PM rubbishes cash-for-votes charges in Parliament
New Delhi: Rejecting as "wild" the charges that bribe was paid during the 2008 Confidence Motion, Prime Minister Manmohan Singh took on the Opposition for creating hue and cry over diplomatic communications, saying it was a "dangerous" thing to do.
In an uncharacteristic combative manner, Singh particularly targeted L K Advani, saying the BJP leader thought becoming Prime Minister was his "birth right" and hence had never "forgiven me". He asked Advani to wait for three-and-a-half years for his chance.
Replying to a short duration debate in both Houses of Parliament over his statement on the WikiLeaks documents, first accessed by `The Hindu` daily, Singh said the government could not verify the authenticity of correspondence between the US Embassy here and its government in Washington.
Referring to the probe by a Parliament`s Committee in 2008 into allegations of `cash-for-votes` scam, the Prime Minister said it had concluded that there was insufficient evidence to prove that money was paid to purchase MPs.
"I am convinced that taking the report as a whole, this is a correct inference," Singh said, winding up the debate during which he came under sharp attack from the Opposition which even questioned why he continued to be the Prime Minister if was "not aware" of developments involving his government.
"I leave it to the good sense of this House to decide for itself whether the report of the Committee in any way substantiates the wild allegations levelled by some Hon`ble Members of the Opposition," Singh said amid thumping of desks.
Raising questions over the authenticity of the American correspondence mentioned in the WikiLeaks website, the Prime Minister warned that believing in a communication sent by some official in an Embassy was a "dangerous thought".
He maintained that nobody from the Congress or the government was involved in any "transaction" during the 2008 Confidence Motion and neither had anybody been authorised to engage in any such transaction.
During his reply in the Lok Sabha, Singh took on Advani and Leader of Opposition Sushma Swaraj.
"This is not for the first time that I have faced in my Parliamentary career the Opposition onslaught of the type we have witnessed of late. I have had to go through that as Finance Minister and as Prime Minister. The main Opposition party, right from 2004, adopted the attitude that we are an usurper," he said.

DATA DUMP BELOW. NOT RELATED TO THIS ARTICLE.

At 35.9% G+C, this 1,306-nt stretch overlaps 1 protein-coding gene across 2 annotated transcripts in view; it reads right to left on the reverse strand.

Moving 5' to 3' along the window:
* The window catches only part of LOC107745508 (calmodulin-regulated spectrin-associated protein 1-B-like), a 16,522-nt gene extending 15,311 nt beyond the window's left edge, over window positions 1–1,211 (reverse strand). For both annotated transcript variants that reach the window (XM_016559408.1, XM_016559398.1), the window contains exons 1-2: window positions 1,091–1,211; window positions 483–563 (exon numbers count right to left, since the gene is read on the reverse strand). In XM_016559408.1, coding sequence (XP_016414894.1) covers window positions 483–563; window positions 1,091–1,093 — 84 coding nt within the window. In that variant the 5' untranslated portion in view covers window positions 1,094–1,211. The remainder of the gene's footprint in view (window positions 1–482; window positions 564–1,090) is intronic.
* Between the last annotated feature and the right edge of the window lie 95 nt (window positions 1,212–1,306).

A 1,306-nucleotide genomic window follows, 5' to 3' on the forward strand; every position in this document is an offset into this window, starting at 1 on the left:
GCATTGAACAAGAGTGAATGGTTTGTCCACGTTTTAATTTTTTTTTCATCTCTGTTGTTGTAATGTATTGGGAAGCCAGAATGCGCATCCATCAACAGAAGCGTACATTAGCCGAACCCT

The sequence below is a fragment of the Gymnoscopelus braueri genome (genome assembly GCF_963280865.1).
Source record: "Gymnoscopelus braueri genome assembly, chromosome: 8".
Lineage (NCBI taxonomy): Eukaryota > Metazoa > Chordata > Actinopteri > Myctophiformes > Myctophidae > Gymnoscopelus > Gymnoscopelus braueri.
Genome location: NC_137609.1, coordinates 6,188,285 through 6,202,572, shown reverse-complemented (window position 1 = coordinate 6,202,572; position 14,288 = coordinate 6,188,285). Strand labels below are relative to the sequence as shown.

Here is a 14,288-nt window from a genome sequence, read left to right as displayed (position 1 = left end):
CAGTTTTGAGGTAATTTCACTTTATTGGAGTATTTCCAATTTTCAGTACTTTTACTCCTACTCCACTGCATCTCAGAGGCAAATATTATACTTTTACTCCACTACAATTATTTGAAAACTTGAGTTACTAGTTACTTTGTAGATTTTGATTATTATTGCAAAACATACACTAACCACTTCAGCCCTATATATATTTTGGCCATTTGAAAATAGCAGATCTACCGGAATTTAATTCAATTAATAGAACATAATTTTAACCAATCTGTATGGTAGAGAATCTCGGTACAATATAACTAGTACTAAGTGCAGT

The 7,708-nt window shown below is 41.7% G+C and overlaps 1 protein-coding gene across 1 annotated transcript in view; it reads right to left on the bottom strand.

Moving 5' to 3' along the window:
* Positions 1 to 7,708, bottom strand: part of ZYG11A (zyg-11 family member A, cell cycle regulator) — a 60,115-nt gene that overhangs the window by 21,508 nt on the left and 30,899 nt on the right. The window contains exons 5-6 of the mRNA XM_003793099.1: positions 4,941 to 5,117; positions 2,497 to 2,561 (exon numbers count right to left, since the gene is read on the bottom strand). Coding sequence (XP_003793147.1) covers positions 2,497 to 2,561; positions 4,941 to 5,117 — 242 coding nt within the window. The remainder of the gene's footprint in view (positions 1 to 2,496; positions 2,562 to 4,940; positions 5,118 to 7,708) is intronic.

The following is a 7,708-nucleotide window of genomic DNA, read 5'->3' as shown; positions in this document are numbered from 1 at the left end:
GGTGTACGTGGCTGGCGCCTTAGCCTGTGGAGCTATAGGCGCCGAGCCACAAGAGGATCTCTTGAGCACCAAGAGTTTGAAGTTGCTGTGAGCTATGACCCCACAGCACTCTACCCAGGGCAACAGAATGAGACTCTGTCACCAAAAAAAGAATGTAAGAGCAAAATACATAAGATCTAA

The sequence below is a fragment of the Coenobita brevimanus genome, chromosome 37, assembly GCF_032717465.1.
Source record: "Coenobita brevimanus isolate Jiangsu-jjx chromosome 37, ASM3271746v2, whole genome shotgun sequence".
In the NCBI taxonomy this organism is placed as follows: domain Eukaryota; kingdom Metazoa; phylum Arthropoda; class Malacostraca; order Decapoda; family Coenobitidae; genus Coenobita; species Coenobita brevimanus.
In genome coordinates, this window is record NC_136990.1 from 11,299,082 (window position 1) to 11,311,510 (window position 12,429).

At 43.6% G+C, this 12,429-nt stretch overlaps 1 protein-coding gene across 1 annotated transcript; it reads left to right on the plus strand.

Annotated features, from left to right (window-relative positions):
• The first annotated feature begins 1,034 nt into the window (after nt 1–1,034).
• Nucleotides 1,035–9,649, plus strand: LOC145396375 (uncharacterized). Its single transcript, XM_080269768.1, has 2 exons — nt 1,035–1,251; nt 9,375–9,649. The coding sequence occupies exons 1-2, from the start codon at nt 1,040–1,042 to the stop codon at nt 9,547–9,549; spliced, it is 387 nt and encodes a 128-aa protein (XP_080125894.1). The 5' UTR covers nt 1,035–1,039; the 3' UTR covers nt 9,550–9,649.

Taking a dig at Advani, Singh said the BJP veteran "believes that being Prime Minister was his birth right and therefore, he has never forgiven me… All I can say to Advaniji is that people of India have voted us to power in free and fair elections. Please wait for another three-and-a-half years."
The swipe was followed by thumping of desks by the Treasury benches and peals of laughter. Congress president Sonia Gandhi and Finance Minister Pranab Mukherjee were seen smiling as was Advani himself.
"I reiterate that it is not possible for the Government of India to confirm the veracity or the contents of such communications," the Prime Minister said.
"If they (communications) exist, they would be communications from US diplomats stationed in Delhi to their government in Washington. It is not open to us to enquire from either of the two regarding the communications they exchanged among themselves," Singh emphasised.
Referring to his statement of March 18, he recalled as having said that many of the persons referred in those communications have strongly denied their veracity.
On the charges of bribery, Singh said apart from rejecting the allegations, he had also drawn the attention of Parliament to the fact that the allegations were investigated by a Committee constituted by the 14th Lok Sabha which had concluded that there was insufficient evidence to draw a conclusion of bribery.
The Committee, however, found the evidence given before the Committee by three MPs — Ashok Argal, Faggan Singh Kulaste and Mahavir Bhagora — involved in this episode as unconvincing, and suggested that their role in the matter needs to be investigated by investigating agencies, he said.
In this regard, he also referred to the statement made by the then Lok Sabha Speaker Somnath Chatterjee on December 16, 2008 in the House in which he had asked the Home Minister to get the matter probed further.
"The matter was referred to the Delhi Police for investigation. Further investigation is in progress," he said.
In the Lok Sabha, BJP leader Yashwant Sinha pointed out that Singh had said on March 18 that he was personally not involved in any purchase of MPs nor authorised anyone to do so and hours later said the charges were speculative and unverifiable.
To this, the Prime Minister said he was responding to a specific question at a function whether he was involved or not in any such act.